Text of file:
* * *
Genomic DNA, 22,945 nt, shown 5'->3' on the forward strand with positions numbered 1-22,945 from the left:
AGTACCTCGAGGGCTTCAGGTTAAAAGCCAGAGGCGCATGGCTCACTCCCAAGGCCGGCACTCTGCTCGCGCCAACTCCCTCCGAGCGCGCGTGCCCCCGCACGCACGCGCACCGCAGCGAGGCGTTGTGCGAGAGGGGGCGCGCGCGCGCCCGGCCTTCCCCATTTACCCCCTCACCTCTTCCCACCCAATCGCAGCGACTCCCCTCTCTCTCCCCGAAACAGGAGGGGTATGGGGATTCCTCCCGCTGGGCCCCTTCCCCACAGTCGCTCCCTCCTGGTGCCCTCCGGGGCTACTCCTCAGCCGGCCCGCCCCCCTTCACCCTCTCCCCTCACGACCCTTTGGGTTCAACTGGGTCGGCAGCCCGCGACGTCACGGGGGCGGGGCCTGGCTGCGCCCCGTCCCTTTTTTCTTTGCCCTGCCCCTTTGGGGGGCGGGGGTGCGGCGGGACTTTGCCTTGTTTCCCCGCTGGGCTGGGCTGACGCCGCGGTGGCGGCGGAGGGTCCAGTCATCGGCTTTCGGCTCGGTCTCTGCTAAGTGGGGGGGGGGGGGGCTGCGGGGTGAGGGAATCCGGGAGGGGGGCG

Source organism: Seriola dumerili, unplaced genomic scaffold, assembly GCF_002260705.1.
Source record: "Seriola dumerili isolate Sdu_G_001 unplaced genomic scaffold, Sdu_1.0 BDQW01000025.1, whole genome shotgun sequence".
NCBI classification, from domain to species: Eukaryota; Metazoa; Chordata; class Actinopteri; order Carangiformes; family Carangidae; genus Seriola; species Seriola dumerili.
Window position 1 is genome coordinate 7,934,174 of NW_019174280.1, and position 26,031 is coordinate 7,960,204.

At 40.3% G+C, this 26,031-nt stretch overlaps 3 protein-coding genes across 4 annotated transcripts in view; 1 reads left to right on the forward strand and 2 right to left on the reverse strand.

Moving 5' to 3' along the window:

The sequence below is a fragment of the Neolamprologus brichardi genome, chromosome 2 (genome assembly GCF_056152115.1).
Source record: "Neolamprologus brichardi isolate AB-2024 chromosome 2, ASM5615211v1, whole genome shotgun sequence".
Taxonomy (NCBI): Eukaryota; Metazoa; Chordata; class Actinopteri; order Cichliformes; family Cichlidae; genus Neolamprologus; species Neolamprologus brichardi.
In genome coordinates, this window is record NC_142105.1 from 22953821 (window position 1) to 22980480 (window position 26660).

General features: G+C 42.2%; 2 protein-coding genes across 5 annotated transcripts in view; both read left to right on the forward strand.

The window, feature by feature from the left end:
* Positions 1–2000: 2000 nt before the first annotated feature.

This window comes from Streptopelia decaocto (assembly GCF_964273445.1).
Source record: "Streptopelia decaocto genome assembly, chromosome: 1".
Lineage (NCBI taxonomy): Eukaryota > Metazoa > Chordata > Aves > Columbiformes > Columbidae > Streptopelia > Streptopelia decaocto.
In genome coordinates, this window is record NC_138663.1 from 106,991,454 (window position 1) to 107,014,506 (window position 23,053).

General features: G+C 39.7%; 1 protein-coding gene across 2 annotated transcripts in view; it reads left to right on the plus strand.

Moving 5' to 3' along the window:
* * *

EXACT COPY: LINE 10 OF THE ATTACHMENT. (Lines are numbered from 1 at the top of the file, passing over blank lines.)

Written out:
Source record: "Neolamprologus brichardi isolate AB-2024 chromosome 2, ASM5615211v1, whole genome shotgun sequence".